April 10, 2019 at 12:00 pm PDT | by Michael K. Lavers
Cuba begins distributing PrEP through pilot program

The Cuban government last month began to distribute PrEP through a pilot program in the city of Cárdenas. The program comes less than 30 years after the Cuban government forcibly quarantined people with HIV/AIDS in state-run sanitaria. (Washington Blade photo by Michael K. Lavers)

The Cuban government has begun to distribute PrEP through a pilot program that began last month.

Granma, the official newspaper of the Cuban Communist Party, last week reported 28 people in Cárdenas, a city in Matanzas province that is roughly 90 miles east of Havana, have received PrEP since the program began on March 6.

Granma reported the Cuban government has launched the program in collaboration with the Pan-American Health Organization, which is headquartered in D.C. Granma also said a “multidisciplinary team” of specialists in Cárdenas will meet with those who are interested in receiving PrEP and determine whether they can participate in the program.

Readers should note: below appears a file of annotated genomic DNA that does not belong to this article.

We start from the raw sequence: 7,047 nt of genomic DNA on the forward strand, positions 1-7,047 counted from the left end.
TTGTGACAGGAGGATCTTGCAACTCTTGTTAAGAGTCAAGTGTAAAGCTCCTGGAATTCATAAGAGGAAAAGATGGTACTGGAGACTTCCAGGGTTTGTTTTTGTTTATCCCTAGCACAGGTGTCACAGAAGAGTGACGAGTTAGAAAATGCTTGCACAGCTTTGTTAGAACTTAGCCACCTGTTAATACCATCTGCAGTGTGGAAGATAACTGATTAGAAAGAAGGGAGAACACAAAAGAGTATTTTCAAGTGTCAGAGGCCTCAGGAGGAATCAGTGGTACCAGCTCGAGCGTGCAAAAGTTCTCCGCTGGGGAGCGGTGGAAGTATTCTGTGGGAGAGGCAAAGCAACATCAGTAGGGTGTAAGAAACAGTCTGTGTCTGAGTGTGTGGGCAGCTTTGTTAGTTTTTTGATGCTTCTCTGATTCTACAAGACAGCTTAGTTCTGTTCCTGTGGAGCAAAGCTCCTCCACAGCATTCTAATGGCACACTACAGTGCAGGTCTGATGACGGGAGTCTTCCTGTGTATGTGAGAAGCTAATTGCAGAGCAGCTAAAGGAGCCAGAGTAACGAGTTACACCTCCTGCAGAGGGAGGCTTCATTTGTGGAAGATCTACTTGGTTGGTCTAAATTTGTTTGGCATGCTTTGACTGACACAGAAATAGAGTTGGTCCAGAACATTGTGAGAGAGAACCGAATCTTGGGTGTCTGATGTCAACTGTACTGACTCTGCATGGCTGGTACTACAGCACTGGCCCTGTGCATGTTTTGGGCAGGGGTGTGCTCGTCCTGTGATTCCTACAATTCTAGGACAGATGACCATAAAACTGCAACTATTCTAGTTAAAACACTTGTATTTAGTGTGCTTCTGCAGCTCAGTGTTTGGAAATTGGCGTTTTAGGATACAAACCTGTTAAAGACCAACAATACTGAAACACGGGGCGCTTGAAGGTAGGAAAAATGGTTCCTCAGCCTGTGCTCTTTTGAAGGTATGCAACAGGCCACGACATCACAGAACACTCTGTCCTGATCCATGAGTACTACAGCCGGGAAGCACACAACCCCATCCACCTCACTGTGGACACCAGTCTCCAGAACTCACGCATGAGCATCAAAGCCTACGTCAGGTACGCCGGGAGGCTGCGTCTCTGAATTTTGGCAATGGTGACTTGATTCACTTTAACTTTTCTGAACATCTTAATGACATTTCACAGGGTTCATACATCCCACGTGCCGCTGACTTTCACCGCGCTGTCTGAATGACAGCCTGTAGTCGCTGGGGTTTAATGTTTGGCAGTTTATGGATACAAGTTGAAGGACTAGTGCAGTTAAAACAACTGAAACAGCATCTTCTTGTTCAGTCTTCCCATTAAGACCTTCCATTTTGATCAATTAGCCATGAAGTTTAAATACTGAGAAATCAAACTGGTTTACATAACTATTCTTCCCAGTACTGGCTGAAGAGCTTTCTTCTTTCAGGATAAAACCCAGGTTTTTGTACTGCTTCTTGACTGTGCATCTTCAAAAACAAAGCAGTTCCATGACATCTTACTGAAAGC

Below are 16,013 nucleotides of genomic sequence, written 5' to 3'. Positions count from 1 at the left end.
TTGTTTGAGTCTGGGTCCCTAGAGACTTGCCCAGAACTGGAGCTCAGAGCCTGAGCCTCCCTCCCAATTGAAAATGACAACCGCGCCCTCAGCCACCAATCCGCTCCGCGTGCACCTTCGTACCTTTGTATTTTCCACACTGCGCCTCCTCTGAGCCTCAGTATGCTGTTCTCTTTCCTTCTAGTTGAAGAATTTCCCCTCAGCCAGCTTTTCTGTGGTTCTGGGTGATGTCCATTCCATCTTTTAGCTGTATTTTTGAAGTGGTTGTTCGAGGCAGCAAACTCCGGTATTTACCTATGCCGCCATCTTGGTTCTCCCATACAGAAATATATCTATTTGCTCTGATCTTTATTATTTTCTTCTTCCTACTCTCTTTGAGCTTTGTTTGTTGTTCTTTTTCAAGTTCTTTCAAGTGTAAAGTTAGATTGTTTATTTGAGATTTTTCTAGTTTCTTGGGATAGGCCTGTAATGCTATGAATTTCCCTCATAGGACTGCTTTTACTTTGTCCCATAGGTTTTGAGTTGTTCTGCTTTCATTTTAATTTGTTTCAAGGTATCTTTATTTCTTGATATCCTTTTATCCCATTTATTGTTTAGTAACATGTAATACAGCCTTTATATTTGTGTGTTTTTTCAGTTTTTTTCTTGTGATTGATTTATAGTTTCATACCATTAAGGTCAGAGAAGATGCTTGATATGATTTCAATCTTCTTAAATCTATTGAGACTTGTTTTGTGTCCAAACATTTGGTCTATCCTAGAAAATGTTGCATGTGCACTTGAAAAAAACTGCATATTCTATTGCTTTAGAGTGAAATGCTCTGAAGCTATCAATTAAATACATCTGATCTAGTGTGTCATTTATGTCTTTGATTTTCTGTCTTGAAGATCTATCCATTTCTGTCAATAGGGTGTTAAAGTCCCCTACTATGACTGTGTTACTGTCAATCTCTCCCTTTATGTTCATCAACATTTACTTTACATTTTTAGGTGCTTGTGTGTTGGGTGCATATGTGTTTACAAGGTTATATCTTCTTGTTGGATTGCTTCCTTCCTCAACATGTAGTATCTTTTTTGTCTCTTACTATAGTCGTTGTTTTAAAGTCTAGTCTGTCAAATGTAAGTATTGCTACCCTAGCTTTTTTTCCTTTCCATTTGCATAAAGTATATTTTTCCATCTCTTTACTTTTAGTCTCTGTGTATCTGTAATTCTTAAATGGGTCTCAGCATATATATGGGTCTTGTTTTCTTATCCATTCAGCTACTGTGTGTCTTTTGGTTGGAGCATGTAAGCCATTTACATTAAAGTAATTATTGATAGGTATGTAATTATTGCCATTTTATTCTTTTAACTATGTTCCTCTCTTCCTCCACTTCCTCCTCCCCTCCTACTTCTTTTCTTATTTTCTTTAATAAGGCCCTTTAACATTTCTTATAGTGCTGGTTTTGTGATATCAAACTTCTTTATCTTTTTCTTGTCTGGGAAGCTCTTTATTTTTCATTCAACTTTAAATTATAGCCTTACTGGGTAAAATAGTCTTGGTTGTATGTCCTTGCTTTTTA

The Cuban government launched the program less than three decades after it ended its policy of forcibly quarantining people with HIV/AIDS in state-run sanitaria.

Cuba in 2015 became the first country in the world to eliminate mother-to-child transmission of HIV and syphilis.

The National Center for Sexual Education, a Havana-based group directed by Mariela Castro, the daughter of former Cuban President Raúl Castro, has launched HIV/AIDS prevention programs that feature men who have sex with men and other members of the LGBTI community. CENESEX also distributes condoms and lube across the country.

Ignacio Estrada Cepero, the founder of the Cuban League Against AIDS who now lives in Miami with his wife, Wendy Iriepa Díaz, a transgender woman who once worked with CENESEX, are among those who continue to criticize Mariela Castro. Other independent LGBTI activists with whom the Washington Blade has spoken insist they face harassment or even arrest if they criticize Mariela Castro and/or the Cuban government.

Access to the website of Tremenda Nota, an independent online magazine that is the Blade’s media partner in Cuba, remains blocked on the Communist island.

Michael K. Lavers is the international news editor of the Los Angeles Blade. Follow Michael

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